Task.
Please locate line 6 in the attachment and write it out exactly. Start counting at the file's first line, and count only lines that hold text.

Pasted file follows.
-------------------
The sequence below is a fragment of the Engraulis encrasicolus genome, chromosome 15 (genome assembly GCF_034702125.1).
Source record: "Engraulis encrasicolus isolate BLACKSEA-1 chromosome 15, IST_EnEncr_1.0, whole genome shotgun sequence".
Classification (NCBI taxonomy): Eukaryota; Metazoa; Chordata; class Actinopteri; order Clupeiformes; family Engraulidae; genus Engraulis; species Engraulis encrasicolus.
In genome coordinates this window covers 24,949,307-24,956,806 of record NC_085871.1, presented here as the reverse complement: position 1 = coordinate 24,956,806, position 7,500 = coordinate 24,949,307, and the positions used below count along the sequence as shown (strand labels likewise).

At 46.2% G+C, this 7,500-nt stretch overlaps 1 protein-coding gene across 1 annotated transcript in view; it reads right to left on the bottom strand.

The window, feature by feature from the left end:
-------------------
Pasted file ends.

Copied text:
The window, feature by feature from the left end: